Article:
So wouldn’t we all be better, healthier, and happier people if we just ditched guilt?
But maybe the question we should be asking is, Is that even the right way to think about guilt?
(Spoiler alert: No. In fact, that’s far from the truth.)
1.) Guilt isn’t an anchor, it’s an advantage.
Did you know guilt makes you a better leader? Research from the Harvard Business Review shows us:
“People who are prone to guilt tend to work harder and perform better than people who are not guilt-prone, and are perceived to be more capable leaders.”
2.) Guilt makes you a better friend, lover, and employee.
From The Telegraph:
“Existing research on guilt suggests that people who expect to feel guilty tend to be more sympathetic, to put themselves into other people’s shoes, to think about the consequences of their behaviour before acting, and to treasure their morals.
As a result they are less prone to lie, cheat or behave immorally when they conduct a business deal or spot an opportunity to make money, studies suggest.”
So guilt isn’t only there to make you feel terrible, it makes you a better leader, employee, spouse, and friend.
And that’s great, but what about when we’re trying to stick to a diet or get fit? Is guilt an advantage there too?
I’m so glad you asked!
3.) Guilt can actually help you stick to your diet.
You know guilt makes you feel horrible, and who wants to walk around carrying that weight? No one. But it’s the discomfort of guilt that makes it such an advantage. In fact, it’s amazing the lengths we’ll go to avoid that pain.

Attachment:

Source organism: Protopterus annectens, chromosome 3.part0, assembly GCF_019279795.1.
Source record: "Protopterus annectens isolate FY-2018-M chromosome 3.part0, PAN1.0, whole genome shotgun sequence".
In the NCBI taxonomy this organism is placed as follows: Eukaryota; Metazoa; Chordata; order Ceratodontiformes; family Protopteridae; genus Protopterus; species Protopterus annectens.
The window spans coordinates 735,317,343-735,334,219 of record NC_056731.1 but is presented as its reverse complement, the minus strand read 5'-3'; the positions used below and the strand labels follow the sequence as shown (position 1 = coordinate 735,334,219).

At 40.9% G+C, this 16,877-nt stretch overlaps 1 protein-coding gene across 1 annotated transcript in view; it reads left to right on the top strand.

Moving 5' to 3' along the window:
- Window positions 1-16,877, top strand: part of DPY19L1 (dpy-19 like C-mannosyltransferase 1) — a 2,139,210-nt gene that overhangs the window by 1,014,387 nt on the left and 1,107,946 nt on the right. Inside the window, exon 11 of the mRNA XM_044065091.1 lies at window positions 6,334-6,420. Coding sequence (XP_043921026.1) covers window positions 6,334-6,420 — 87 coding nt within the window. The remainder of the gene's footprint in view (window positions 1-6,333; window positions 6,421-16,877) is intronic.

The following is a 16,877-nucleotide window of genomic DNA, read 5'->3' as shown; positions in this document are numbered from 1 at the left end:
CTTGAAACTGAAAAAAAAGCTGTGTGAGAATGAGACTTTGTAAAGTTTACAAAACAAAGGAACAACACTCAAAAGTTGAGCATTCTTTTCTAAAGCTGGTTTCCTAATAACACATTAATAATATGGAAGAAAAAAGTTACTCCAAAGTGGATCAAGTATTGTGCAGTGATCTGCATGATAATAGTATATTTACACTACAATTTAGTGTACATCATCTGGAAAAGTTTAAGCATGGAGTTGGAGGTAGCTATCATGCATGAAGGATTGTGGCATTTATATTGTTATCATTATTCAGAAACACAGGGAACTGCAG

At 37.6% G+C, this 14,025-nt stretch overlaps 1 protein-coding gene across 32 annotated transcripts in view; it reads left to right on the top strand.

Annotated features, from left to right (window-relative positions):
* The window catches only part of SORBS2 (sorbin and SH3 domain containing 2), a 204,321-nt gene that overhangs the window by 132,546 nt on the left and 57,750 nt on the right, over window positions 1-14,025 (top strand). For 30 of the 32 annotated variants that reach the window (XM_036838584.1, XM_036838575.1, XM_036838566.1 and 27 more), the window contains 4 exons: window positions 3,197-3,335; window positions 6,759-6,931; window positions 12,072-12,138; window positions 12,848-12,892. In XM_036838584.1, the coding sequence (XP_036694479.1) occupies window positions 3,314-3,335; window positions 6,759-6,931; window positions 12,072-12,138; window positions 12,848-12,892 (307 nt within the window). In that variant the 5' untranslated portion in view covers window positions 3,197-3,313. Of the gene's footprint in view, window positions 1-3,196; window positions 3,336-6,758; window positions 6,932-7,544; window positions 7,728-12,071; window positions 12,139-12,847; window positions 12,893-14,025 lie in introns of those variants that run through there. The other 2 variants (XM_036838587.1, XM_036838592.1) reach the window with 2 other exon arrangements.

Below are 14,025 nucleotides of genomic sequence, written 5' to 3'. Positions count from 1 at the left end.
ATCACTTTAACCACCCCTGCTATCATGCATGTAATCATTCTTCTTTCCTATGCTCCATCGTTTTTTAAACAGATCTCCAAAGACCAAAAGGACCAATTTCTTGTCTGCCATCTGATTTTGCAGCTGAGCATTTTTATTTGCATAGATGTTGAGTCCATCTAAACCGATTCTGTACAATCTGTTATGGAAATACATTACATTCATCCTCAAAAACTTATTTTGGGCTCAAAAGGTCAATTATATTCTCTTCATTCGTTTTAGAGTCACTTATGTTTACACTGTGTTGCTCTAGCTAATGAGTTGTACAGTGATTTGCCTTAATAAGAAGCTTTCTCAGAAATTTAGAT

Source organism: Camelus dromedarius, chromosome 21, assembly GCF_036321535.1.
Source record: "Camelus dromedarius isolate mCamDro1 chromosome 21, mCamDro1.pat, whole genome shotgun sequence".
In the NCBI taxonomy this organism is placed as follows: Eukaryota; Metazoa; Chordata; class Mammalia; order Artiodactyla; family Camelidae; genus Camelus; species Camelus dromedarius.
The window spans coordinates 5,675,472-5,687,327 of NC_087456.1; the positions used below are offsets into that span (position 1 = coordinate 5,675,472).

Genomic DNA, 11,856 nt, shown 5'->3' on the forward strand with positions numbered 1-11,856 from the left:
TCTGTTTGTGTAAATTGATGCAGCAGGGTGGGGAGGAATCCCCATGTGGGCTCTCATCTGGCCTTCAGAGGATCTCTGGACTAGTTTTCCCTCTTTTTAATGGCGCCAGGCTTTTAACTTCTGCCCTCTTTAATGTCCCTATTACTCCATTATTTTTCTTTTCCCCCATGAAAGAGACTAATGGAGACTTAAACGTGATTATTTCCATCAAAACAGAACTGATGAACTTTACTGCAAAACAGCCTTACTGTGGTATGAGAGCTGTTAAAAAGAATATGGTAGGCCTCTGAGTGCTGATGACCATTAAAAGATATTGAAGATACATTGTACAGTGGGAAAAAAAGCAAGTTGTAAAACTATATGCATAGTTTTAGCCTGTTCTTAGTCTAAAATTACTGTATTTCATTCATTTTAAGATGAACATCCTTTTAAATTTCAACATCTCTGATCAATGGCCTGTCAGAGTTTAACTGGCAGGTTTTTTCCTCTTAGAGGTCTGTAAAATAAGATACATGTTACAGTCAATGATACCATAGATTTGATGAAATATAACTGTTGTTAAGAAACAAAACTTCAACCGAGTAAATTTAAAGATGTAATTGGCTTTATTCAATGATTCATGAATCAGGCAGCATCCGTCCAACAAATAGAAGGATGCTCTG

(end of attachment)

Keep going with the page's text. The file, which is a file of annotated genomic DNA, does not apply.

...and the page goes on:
Imagine you dive fork-first into a pan of brownies. It sounded like a good idea in the moment, but do you remember how you felt the last time that happened?
Yeah, I know you do because I do too. It was really, really amazing—for about five minutes. Then that feeling vanished.
And when it was all said and done you felt absolutely terrible. And no sooner than when you loosen your belt or put your sweatpants on, there’s guilt waiting for you.
I can recall what it’s like in vivid detail. Can’t you?
And when we remember how that feels, the anticipation of discomfort taps us on the shoulder and says, “Hey, how about you put the fork down and slowly back away.”
Ph.D.’s Michael Ent and Roy Baumeister in their work on The Functions of Guilt say it like this:
“Anticipating guilt associated with self-regulatory failure can motivate people to self-regulate and thereby avoid guilty feelings.”
The feeling of guilt actually decreases your chances of falling into the same trap again. So the next time you feel guilty about cheating on your diet, remember what you’re feeling, really let it sink in. Because your desire to avoid this feeling is a powerful motivator.
How to deal with cheating on your diet AND the guilt that follows.
1.) You’re looking at cheating and guilt all wrong.
Anytime someone says, “I just cheated on my diet and feel terrible. What do I do?” I say you have two options, you can either:
- Look at guilt as a show stopper, or
- See it as an advantage.
I see it as the latter. Do you?
It’s important to know that what you do after you cheat is directly tied to how you think about it?
- Do you believe you failed at yet another diet? Or,
- Did you learn a valuable lesson that will make sticking to your diet much, much easier?
Let’s say you signed up to run a 5K. And on your first day of training, you lace up your shoes, step outside, and hit play on “Let’s Get It Started,” by The Black Eyed Peas. (Good song, right?)